If you want a truly transformable mobile device, one does not need to look far from the Asus PadFone.
The Asus PadFone was introduced at last year’s Computex in Taiwan by the always enthusiastic Chairman of Asus, Jonney Shih.
What makes the Asus PadFone unique is that it is a smartphone, tablet, and netbook in one transformable package. I was able to visit the Asus office and get a hands-on on the PadFone.
The PadFone actually comes in three parts, the smartphone, the display, and the keyboard. Everything revolves around the smartphone, which itself is the actual PadFone. It has a 1.5GHz dual-core Snapdragon processor running Android 4.0, Ice Cream Sandwich. The display is 4.3″ Super AMOLED at qHD 960×540 resolution. Protecting the display is Corning Gorilla Glass.
If you’re tired of reading your ebooks or watching videos on the PadFone, simply dock the smartphone at the back of the 10.1″ display, which then turns into an Ice Cream Sandwich tablet. One surprising thing to mention is that the tablet is surprisingly lighter than I’d expected. It seem just about the same weight with most of the other Android tablets out in the market. There is no need to configure anything to transform from smartphone to tablet–simply dock it in.
The PadFone automatically adjusts to the 1280×800 resolution screen of the 10.1″ display. It really feels like Asus’ transformer tablet. At the back, you’ll also notice that the tablet uses the smatphone’s rear-facing camera as its own.
The last transformation is as a netbook where a keyboard attaches to the tablet similarly with Asus’ own Transformer series of tablets.
Another interesting thing to note is that all three devices have their own batteries. When the smartphone is docked to the tablet, the battery on the tablet charges the smartphone, as is when the tablet is docked to the keyboard. Asus is saying that the PadFone can last up to 18 hours running on all three batteries.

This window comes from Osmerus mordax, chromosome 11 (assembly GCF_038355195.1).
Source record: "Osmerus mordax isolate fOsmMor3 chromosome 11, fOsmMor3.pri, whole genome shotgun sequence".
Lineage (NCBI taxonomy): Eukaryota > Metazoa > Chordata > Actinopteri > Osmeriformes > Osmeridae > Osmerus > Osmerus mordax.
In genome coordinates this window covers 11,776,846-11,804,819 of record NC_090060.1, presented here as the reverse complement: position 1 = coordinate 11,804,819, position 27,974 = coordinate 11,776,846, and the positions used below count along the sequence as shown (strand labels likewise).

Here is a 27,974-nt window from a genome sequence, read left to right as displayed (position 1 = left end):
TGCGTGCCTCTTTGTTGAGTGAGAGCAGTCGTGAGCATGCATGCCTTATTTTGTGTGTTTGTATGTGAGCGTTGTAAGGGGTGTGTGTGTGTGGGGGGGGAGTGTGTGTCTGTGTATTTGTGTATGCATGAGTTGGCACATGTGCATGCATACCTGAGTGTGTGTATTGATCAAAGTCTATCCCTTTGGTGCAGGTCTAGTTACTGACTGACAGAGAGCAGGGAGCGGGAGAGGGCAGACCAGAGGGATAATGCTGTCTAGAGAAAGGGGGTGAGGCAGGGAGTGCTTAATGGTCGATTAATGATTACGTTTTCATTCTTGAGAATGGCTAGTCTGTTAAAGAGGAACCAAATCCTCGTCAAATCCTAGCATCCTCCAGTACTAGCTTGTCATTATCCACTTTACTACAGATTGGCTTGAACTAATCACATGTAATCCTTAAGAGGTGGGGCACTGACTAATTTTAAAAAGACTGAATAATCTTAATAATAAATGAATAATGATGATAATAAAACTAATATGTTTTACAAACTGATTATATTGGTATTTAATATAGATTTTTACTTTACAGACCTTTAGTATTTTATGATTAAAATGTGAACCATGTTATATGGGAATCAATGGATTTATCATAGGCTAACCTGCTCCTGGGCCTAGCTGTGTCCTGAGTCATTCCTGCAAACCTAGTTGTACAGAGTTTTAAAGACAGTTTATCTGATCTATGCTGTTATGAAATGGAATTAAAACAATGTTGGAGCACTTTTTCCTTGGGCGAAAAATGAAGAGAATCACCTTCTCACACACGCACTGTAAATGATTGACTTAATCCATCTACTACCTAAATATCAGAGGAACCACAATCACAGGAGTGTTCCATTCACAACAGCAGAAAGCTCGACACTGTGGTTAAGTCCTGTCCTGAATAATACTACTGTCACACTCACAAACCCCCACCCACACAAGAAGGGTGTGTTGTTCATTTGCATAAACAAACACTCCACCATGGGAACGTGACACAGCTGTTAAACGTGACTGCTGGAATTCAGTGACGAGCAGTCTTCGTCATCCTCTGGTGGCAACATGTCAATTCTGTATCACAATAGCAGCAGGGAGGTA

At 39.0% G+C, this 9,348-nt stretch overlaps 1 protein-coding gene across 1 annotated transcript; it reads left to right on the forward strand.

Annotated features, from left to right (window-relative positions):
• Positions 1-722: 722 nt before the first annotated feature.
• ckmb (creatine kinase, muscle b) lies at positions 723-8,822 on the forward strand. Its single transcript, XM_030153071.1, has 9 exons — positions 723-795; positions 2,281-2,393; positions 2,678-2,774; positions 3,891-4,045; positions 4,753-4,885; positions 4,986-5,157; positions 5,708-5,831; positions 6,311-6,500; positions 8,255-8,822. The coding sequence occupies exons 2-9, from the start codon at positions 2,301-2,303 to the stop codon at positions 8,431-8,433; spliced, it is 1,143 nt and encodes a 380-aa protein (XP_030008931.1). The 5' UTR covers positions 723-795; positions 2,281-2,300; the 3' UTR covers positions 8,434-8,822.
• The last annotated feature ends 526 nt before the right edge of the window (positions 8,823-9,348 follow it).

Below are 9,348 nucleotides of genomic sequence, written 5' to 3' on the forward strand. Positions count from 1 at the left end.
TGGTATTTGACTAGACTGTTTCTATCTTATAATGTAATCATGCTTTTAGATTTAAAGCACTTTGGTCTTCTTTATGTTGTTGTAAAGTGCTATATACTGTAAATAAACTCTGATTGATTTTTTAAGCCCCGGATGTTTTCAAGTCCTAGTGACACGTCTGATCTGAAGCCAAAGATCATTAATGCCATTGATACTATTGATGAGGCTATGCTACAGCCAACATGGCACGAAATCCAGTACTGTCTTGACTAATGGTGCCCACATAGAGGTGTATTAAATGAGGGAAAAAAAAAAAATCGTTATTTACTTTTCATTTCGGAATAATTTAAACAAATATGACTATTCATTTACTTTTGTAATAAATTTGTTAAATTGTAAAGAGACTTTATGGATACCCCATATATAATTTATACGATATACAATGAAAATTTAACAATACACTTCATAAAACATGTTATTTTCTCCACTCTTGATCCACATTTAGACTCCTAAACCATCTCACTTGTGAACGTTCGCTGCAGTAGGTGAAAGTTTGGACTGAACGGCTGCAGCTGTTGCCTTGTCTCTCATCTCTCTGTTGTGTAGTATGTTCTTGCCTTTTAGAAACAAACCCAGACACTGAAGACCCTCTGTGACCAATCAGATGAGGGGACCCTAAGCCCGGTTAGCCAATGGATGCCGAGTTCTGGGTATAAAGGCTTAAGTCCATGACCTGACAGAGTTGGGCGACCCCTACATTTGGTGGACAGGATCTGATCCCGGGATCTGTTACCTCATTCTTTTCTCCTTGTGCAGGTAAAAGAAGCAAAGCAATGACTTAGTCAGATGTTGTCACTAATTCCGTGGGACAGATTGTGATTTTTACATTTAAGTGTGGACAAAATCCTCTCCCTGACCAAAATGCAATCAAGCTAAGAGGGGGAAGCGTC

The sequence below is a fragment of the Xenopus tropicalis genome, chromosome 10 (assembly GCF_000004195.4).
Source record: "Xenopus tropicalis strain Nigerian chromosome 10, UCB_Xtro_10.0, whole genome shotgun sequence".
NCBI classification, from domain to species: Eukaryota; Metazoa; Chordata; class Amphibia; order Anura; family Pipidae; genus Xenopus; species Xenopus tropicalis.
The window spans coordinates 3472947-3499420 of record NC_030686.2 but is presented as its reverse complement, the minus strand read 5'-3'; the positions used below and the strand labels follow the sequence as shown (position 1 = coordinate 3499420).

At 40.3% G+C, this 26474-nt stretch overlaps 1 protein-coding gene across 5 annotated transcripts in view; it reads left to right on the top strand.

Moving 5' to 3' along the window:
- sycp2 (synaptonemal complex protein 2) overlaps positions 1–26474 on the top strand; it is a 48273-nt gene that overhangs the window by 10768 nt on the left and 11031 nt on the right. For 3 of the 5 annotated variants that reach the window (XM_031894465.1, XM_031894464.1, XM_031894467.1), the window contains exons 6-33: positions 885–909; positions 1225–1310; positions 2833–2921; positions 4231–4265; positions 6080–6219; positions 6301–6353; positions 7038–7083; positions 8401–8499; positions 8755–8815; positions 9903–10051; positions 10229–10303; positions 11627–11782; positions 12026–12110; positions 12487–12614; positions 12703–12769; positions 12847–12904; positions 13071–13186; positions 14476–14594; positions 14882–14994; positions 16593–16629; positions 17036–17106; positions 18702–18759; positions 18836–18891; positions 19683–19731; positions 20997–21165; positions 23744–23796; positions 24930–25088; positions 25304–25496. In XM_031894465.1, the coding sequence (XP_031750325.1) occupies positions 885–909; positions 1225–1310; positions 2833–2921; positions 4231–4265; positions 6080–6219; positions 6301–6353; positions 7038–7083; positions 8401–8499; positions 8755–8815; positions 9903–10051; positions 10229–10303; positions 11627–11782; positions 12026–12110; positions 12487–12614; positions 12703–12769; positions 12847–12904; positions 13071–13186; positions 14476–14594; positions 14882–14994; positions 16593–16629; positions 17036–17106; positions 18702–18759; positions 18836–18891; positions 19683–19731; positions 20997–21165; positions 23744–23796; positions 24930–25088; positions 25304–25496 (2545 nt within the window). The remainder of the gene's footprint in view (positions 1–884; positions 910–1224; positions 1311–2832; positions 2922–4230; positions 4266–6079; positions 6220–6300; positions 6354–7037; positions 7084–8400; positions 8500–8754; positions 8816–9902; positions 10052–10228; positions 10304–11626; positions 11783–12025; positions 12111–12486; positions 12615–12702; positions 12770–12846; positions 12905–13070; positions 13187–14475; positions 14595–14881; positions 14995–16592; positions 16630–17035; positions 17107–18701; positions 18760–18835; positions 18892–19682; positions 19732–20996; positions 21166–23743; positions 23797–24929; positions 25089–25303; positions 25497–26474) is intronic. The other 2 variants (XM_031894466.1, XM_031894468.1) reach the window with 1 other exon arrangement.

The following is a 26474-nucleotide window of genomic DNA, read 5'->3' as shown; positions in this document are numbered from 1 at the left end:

Taken separately, as a smartphone, tablet, and netbook, each device works great on their own. As a whole system, it works even better. Asus got it right with the seamless transition from one device to another. Performance-wise, with its dual-core processor and Ice Cream Sandwich OS, it is a performer. Playing 720p videos are smooth and the sound is decent. Also included with the PadFone is a Touch Pen that also doubles as a Bluetooth handset. This allows you to answer and make phone calls while the PadFone is still docked in the tablet.
Unfortunately, it seems that Asus will not be selling the PadFone locally. While I had the opportunity to play with it, it is a rather unfortunate that only a few people outside of Asus will get to own one. However, things might change if Asus sees enough demand from enthusiasts and consumers for the Asus PadFone.